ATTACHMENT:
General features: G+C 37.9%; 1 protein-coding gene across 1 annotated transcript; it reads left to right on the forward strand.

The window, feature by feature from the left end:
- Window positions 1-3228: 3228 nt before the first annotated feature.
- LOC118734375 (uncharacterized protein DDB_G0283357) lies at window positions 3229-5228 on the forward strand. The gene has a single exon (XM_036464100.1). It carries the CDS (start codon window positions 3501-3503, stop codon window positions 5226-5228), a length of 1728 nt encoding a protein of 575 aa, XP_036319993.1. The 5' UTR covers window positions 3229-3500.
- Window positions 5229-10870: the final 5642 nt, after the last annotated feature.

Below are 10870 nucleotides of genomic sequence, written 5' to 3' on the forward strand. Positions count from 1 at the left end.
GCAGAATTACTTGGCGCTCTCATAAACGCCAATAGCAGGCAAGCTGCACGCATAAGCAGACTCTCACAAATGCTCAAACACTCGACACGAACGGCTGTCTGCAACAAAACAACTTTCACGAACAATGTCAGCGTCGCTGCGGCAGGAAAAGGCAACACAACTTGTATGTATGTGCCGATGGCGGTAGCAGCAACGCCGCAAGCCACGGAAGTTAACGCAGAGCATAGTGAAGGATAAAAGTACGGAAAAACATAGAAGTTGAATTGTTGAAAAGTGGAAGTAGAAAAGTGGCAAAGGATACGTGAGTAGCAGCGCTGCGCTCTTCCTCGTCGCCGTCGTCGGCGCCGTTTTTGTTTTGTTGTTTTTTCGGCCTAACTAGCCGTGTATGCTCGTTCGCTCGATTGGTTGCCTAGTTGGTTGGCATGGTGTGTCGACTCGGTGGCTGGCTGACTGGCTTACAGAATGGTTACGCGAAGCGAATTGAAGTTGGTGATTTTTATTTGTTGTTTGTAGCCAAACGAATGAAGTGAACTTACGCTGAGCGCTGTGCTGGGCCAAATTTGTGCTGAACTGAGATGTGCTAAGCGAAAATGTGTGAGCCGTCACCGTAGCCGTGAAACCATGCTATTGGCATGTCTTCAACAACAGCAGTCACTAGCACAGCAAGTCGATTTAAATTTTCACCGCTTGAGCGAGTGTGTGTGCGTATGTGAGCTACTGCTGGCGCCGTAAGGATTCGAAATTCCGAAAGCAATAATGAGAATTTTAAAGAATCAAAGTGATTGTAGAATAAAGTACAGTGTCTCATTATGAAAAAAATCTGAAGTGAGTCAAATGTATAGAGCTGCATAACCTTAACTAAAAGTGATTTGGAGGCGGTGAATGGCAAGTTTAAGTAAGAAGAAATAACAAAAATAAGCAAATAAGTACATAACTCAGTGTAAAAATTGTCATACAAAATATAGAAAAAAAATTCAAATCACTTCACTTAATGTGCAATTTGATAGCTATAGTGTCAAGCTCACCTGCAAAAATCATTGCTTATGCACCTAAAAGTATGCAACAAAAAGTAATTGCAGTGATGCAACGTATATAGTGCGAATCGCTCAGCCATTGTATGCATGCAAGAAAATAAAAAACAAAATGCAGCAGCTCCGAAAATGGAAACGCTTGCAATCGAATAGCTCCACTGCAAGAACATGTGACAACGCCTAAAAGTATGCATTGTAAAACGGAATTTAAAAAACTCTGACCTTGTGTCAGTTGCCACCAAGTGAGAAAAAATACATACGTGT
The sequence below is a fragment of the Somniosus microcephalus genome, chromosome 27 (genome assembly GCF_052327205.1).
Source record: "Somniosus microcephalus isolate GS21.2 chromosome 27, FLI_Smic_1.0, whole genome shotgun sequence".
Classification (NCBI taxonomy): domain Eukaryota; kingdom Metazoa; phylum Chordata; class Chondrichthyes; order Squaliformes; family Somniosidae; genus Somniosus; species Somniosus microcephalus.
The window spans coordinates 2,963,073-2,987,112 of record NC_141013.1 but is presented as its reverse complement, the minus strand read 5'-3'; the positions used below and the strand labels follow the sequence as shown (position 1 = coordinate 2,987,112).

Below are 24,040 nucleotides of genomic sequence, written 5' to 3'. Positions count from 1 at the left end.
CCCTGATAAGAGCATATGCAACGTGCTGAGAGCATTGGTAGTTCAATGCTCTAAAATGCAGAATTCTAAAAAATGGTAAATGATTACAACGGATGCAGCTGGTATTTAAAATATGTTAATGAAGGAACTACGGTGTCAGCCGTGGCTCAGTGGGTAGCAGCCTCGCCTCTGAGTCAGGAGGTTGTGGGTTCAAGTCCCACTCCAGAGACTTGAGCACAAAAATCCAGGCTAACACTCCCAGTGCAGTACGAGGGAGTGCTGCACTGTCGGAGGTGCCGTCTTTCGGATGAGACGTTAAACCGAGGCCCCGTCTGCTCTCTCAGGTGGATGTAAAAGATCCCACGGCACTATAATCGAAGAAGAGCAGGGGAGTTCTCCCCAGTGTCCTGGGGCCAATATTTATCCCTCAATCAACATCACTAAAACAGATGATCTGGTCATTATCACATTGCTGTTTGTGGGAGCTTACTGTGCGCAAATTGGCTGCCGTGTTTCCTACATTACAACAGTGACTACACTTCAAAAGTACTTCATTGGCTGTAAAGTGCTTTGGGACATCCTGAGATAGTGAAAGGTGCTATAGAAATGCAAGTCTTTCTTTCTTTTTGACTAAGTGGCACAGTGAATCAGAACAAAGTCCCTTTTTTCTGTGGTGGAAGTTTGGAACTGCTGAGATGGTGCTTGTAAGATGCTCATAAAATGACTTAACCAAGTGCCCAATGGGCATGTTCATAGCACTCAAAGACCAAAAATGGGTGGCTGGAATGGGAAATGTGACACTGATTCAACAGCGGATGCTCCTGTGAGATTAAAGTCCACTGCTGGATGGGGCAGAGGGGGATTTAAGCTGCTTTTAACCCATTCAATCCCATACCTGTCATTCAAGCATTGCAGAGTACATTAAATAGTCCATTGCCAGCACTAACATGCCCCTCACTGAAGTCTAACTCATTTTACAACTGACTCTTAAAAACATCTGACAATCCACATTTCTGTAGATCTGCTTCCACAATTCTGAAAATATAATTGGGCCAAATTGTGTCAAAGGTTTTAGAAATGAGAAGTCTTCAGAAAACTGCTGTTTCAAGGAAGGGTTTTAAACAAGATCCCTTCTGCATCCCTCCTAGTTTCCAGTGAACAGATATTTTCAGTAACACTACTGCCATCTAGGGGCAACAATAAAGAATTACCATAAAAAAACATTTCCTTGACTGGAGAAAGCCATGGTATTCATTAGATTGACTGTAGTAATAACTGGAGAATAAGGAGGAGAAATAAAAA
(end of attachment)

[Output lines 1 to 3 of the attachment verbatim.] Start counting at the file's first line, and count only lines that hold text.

General features: G+C 37.9%; 1 protein-coding gene across 1 annotated transcript; it reads left to right on the forward strand.

The window, feature by feature from the left end:
- Window positions 1-3228: 3228 nt before the first annotated feature.